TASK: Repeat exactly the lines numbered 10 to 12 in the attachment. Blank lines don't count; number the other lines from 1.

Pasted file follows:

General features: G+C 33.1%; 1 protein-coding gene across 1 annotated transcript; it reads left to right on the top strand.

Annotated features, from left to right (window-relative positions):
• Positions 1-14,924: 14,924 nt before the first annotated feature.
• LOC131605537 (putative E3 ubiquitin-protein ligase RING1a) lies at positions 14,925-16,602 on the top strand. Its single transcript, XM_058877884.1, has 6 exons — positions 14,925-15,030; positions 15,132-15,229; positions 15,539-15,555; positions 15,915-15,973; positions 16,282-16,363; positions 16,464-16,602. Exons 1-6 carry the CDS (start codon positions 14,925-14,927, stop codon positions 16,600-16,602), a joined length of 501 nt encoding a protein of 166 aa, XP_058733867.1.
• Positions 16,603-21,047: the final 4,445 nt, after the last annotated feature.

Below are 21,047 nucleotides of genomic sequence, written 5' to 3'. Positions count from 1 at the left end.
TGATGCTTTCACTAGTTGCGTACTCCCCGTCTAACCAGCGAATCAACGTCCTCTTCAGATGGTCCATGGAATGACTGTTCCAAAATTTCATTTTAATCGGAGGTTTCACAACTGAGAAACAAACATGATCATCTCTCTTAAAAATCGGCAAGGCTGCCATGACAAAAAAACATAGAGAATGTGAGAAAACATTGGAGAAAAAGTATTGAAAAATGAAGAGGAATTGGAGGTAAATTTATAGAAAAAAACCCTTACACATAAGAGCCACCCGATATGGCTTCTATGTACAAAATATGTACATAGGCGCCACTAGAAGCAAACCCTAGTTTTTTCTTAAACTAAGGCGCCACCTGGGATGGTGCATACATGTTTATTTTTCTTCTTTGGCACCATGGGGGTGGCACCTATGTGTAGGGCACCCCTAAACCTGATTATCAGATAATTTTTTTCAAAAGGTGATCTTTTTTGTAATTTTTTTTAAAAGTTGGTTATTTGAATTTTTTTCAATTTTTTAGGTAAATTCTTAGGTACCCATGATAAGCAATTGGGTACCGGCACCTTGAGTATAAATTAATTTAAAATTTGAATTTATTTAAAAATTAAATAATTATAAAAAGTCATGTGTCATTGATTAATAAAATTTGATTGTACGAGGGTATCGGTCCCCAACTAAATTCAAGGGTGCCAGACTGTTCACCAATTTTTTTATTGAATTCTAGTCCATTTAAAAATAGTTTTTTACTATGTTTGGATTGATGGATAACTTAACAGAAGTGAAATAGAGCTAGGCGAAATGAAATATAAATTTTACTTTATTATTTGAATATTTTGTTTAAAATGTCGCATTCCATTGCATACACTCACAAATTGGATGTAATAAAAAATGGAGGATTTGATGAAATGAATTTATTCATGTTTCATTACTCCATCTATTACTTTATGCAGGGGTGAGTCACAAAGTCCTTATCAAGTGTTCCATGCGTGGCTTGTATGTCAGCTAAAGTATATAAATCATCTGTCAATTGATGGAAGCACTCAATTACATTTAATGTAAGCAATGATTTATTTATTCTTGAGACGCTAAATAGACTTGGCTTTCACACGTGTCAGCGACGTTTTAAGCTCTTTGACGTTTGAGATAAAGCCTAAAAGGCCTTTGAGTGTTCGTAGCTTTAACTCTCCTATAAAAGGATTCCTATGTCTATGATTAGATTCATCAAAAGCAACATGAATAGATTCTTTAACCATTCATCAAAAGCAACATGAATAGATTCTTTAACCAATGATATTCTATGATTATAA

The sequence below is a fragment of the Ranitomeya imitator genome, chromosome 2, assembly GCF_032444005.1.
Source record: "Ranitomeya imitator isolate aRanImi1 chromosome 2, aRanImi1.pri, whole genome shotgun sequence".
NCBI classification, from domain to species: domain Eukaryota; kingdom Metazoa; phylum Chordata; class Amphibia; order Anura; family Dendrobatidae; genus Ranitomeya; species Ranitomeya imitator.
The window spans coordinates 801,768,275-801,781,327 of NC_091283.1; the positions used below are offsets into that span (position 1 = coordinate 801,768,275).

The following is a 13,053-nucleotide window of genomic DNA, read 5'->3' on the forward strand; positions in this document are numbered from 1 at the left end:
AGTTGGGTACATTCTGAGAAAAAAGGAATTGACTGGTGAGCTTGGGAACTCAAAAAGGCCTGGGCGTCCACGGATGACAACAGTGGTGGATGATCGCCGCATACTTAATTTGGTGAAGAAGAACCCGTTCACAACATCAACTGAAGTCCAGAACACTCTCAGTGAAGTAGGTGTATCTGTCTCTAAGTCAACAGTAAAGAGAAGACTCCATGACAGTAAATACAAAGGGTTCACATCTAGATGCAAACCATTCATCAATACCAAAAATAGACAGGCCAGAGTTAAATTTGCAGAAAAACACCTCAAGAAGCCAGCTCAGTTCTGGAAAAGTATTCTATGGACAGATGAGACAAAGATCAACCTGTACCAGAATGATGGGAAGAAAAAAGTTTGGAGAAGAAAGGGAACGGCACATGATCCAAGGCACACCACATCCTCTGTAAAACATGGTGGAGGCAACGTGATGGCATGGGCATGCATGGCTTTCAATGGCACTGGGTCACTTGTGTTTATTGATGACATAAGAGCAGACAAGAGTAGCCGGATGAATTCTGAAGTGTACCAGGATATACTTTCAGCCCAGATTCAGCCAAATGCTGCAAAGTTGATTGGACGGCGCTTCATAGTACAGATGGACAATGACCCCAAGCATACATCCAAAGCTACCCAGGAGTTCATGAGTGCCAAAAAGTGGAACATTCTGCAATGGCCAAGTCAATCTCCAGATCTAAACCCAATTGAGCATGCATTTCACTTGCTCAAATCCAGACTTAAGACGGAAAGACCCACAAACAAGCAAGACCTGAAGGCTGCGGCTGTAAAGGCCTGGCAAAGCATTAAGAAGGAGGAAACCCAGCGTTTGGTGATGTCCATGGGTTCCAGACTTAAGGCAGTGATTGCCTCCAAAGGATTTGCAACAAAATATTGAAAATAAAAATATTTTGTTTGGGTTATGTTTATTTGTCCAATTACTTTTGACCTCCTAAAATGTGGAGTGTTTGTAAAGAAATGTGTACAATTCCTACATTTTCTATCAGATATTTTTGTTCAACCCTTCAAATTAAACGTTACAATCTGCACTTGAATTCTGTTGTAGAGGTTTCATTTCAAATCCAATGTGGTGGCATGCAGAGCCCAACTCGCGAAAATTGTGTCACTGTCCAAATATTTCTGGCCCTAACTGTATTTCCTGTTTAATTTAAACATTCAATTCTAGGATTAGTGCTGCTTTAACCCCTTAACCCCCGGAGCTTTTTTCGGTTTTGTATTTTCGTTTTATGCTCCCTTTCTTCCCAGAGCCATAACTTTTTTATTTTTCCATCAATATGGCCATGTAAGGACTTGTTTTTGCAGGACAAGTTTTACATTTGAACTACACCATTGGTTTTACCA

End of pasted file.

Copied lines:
NCBI classification, from domain to species: domain Eukaryota; kingdom Metazoa; phylum Chordata; class Amphibia; order Anura; family Dendrobatidae; genus Ranitomeya; species Ranitomeya imitator.
The window spans coordinates 801,768,275-801,781,327 of NC_091283.1; the positions used below are offsets into that span (position 1 = coordinate 801,768,275).

The following is a 13,053-nucleotide window of genomic DNA, read 5'->3' on the forward strand; positions in this document are numbered from 1 at the left end: